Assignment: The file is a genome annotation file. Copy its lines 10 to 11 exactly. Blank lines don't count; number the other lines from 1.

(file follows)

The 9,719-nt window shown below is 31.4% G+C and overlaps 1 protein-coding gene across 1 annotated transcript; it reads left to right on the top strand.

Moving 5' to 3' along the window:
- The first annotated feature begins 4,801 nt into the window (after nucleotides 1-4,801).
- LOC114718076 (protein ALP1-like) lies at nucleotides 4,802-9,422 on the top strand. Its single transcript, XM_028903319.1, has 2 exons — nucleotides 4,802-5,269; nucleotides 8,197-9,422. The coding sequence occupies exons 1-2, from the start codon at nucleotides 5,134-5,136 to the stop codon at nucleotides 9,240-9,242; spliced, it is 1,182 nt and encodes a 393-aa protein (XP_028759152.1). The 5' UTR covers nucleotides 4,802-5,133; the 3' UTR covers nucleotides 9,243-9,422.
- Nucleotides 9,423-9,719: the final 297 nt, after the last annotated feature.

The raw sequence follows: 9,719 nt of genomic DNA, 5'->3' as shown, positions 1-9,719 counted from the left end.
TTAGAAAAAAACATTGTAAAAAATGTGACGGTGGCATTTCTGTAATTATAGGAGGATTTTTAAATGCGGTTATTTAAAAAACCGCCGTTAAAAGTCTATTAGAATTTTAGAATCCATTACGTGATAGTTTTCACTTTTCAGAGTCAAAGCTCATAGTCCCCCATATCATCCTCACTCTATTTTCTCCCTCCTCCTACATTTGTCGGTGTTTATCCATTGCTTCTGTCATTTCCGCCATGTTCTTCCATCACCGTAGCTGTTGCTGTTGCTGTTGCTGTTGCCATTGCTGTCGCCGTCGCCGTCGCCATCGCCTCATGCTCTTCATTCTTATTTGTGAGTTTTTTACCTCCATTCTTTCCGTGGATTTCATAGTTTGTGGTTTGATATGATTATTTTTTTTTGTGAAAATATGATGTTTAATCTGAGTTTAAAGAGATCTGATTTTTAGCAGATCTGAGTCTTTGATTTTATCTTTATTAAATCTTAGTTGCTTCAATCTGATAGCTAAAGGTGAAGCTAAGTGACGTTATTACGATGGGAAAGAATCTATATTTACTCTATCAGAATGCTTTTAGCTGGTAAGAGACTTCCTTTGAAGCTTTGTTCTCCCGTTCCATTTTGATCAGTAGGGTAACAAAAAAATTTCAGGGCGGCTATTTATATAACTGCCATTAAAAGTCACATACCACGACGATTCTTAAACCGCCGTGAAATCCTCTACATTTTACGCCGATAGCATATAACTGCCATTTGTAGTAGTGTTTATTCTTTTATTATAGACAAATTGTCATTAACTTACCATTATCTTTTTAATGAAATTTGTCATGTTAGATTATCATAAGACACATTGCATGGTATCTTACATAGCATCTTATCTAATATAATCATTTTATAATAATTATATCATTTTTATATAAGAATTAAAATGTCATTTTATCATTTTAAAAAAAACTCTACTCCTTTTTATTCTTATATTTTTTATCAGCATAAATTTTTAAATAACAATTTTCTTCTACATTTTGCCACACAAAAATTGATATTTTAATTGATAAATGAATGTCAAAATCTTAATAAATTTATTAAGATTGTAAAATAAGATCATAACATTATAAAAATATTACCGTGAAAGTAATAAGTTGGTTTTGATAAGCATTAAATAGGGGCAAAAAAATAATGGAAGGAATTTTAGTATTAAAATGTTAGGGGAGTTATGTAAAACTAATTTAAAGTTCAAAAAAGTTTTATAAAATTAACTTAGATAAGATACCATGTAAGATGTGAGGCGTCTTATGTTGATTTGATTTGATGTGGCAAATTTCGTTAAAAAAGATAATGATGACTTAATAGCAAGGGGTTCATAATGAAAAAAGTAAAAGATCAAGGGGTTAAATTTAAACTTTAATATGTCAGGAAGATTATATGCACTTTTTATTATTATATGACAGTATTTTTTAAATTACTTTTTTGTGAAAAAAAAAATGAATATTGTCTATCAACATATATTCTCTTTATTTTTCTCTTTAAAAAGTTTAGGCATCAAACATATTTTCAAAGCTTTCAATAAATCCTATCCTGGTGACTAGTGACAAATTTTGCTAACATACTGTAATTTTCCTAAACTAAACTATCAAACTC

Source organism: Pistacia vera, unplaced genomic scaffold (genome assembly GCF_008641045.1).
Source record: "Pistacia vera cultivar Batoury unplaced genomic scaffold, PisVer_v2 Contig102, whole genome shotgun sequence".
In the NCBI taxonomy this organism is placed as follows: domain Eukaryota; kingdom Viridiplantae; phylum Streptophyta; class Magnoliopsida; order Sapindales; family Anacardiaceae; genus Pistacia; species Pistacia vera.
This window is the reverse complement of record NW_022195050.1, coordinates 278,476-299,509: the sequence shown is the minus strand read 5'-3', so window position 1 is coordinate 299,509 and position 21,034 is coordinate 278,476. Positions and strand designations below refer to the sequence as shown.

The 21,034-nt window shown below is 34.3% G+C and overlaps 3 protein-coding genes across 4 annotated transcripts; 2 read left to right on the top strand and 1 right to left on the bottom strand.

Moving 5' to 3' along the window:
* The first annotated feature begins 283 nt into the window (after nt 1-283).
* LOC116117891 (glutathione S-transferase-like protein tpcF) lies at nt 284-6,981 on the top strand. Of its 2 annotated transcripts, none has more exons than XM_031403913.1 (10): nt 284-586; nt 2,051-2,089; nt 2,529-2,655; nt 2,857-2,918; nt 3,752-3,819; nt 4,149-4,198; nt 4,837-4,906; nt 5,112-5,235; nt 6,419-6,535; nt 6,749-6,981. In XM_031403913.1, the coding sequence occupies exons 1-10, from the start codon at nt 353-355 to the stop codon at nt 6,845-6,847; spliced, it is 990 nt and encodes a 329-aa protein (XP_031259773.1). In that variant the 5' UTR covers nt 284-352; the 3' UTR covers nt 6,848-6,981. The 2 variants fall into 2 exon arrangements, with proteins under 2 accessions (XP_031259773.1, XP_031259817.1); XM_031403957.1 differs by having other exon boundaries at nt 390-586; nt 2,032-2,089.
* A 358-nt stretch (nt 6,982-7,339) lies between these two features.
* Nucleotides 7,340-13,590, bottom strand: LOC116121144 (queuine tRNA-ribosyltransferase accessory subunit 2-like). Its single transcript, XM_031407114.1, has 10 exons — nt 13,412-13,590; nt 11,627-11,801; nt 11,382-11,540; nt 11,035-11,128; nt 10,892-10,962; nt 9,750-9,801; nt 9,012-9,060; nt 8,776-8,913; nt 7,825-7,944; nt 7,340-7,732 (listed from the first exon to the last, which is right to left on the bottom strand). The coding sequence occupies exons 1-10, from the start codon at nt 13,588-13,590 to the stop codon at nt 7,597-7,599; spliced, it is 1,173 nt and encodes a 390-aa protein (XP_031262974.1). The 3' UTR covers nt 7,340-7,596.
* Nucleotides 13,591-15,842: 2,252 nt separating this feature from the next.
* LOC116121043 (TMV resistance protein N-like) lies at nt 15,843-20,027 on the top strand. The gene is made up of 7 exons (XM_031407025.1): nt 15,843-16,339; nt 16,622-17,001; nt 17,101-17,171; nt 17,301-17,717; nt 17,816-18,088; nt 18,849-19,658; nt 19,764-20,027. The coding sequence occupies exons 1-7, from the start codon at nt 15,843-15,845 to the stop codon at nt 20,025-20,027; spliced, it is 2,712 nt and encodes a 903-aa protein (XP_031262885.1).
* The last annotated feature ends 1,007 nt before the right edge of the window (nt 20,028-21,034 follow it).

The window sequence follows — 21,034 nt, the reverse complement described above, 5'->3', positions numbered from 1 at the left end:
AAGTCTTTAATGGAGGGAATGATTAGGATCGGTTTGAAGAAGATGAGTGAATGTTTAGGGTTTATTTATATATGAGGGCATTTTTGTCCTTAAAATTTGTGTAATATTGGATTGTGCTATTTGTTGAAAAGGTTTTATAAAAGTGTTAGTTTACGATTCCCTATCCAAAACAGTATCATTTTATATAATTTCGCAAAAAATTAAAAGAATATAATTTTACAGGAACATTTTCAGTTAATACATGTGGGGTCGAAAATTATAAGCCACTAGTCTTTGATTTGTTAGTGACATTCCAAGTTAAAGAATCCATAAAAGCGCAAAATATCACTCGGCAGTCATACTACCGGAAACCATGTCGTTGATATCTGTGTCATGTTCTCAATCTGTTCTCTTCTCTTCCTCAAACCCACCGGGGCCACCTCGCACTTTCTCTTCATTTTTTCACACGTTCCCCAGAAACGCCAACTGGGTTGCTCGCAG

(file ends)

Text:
In the NCBI taxonomy this organism is placed as follows: domain Eukaryota; kingdom Viridiplantae; phylum Streptophyta; class Magnoliopsida; order Sapindales; family Anacardiaceae; genus Pistacia; species Pistacia vera.
This window is the reverse complement of record NW_022195050.1, coordinates 278,476-299,509: the sequence shown is the minus strand read 5'-3', so window position 1 is coordinate 299,509 and position 21,034 is coordinate 278,476. Positions and strand designations below refer to the sequence as shown.